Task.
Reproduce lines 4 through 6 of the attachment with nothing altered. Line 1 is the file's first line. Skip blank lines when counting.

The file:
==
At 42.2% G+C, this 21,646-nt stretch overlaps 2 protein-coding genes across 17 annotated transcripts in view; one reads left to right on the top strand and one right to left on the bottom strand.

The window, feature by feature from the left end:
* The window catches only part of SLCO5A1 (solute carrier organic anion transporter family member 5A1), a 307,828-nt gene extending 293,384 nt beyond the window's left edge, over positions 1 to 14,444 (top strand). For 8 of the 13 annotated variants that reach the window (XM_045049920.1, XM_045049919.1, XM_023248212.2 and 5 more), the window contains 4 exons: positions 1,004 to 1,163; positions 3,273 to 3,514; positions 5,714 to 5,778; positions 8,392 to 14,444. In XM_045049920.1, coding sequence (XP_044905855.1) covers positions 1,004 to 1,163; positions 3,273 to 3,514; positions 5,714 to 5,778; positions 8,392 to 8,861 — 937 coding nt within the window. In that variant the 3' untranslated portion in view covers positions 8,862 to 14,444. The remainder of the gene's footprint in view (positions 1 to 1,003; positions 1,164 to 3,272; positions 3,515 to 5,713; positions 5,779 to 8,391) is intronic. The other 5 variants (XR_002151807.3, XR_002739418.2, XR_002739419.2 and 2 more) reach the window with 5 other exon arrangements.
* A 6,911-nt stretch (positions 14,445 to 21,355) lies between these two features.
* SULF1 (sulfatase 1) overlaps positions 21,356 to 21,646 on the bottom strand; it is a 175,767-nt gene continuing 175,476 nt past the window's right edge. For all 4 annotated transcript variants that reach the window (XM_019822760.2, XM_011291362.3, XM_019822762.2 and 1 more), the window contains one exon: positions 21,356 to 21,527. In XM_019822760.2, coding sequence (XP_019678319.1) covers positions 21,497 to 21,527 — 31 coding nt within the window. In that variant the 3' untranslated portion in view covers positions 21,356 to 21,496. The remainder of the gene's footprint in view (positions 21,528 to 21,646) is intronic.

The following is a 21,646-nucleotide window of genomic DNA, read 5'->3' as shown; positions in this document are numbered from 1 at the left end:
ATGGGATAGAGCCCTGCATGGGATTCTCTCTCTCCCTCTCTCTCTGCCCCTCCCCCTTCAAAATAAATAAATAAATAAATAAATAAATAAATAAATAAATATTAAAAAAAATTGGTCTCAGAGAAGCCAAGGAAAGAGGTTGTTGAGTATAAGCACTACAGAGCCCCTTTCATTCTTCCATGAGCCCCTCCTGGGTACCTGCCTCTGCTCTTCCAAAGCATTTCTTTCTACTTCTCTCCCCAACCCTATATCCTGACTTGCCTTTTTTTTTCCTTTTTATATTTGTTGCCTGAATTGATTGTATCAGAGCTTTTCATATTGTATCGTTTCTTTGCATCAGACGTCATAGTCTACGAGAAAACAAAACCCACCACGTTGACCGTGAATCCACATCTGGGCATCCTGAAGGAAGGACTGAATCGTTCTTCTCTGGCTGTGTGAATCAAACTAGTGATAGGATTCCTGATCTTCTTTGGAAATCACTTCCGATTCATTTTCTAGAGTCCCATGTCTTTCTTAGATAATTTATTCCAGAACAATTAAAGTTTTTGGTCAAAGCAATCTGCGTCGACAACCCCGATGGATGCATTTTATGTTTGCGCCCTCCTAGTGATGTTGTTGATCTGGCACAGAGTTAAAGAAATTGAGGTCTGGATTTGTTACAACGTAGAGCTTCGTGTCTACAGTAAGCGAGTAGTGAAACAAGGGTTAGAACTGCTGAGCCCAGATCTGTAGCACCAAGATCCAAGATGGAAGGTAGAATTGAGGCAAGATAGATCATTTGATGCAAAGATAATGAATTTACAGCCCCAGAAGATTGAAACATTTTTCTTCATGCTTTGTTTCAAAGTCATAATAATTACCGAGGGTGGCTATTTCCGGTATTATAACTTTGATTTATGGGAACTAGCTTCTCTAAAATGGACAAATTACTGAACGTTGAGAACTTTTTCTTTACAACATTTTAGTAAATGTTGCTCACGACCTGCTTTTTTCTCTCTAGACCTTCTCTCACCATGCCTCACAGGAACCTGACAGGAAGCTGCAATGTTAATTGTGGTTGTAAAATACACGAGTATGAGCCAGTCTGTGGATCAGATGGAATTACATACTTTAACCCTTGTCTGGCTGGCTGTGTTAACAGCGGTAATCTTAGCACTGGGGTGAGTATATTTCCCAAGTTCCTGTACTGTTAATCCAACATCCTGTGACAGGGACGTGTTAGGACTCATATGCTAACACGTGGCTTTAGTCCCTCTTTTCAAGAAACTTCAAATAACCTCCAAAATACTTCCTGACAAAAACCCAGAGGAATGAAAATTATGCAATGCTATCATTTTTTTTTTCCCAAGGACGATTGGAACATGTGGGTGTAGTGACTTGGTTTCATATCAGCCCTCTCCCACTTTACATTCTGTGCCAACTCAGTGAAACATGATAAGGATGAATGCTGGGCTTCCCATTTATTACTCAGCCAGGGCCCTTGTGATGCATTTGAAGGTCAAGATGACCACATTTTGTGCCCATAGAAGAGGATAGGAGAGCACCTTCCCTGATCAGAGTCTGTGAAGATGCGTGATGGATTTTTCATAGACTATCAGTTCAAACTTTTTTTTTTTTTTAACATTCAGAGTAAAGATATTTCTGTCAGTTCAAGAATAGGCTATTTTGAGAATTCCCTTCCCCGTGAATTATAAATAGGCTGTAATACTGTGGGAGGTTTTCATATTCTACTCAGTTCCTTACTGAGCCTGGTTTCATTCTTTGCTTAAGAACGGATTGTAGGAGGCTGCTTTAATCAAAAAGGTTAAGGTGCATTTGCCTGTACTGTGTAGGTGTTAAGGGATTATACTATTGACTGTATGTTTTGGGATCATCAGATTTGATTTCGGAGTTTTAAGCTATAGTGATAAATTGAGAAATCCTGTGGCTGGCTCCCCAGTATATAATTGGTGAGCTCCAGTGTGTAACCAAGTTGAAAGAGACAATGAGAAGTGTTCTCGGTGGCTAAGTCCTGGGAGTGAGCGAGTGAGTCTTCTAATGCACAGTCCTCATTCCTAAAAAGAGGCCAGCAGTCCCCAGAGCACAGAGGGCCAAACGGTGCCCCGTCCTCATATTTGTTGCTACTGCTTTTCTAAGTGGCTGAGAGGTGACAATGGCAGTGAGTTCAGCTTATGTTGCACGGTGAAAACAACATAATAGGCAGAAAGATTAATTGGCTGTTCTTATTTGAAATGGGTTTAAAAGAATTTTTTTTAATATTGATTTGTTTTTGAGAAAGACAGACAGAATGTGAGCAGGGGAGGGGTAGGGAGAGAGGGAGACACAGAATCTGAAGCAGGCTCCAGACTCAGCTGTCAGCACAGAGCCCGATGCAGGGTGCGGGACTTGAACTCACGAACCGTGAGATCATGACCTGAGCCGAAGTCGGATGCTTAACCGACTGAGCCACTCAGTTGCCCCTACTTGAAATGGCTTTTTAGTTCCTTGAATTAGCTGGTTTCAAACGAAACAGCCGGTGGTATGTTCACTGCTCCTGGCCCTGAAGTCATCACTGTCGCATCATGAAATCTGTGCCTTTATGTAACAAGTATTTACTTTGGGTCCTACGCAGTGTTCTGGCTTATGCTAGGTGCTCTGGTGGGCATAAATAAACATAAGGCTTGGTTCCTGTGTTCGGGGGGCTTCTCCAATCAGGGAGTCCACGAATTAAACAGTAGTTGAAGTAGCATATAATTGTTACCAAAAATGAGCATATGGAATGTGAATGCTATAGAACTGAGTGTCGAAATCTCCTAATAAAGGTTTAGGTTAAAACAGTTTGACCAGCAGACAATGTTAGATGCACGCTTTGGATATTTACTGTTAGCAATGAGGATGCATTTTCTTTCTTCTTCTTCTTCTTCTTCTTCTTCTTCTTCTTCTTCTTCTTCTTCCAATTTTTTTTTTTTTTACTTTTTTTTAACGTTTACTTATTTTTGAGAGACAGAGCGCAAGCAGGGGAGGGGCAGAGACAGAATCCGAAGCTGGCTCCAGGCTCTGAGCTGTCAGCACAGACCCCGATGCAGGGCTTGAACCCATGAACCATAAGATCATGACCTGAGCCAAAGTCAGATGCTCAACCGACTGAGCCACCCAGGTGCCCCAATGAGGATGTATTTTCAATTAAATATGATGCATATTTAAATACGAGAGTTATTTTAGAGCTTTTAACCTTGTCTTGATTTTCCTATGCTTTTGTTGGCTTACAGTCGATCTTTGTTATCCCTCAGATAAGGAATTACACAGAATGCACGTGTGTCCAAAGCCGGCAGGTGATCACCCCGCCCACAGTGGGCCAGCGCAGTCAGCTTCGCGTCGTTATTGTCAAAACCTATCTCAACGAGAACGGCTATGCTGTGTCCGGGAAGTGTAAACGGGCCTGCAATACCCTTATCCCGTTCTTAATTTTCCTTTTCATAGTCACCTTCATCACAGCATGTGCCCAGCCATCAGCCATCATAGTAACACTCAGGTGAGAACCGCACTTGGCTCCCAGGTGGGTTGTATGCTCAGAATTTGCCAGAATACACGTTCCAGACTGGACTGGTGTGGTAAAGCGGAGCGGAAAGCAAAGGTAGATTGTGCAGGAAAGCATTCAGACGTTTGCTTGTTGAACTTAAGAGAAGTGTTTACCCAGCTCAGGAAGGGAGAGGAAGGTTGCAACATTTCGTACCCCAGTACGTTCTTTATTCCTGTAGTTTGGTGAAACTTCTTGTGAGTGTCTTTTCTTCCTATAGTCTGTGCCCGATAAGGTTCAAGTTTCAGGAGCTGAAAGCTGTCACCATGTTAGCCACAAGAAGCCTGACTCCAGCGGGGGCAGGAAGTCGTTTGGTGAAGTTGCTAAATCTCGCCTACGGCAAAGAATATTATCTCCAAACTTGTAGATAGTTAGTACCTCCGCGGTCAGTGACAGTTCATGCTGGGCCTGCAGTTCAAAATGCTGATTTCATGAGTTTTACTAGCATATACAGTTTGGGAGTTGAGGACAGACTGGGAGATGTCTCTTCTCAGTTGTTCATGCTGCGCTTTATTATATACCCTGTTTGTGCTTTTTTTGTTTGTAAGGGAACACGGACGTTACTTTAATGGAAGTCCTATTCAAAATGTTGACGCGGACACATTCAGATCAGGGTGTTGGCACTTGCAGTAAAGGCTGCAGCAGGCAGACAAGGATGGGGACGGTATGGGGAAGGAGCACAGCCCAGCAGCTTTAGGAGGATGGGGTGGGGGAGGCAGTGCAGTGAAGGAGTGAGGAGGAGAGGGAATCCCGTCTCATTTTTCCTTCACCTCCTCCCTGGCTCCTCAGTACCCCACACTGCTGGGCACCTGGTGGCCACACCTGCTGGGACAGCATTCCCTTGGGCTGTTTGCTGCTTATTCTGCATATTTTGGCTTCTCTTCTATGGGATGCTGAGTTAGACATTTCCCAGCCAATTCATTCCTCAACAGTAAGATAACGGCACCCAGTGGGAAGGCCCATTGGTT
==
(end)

* A 6,911-nt stretch (positions 14,445 to 21,355) lies between these two features.
* SULF1 (sulfatase 1) overlaps positions 21,356 to 21,646 on the bottom strand; it is a 175,767-nt gene continuing 175,476 nt past the window's right edge. For all 4 annotated transcript variants that reach the window (XM_019822760.2, XM_011291362.3, XM_019822762.2 and 1 more), the window contains one exon: positions 21,356 to 21,527. In XM_019822760.2, coding sequence (XP_019678319.1) covers positions 21,497 to 21,527 — 31 coding nt within the window. In that variant the 3' untranslated portion in view covers positions 21,356 to 21,496. The remainder of the gene's footprint in view (positions 21,528 to 21,646) is intronic.

The following is a 21,646-nucleotide window of genomic DNA, read 5'->3' as shown; positions in this document are numbered from 1 at the left end: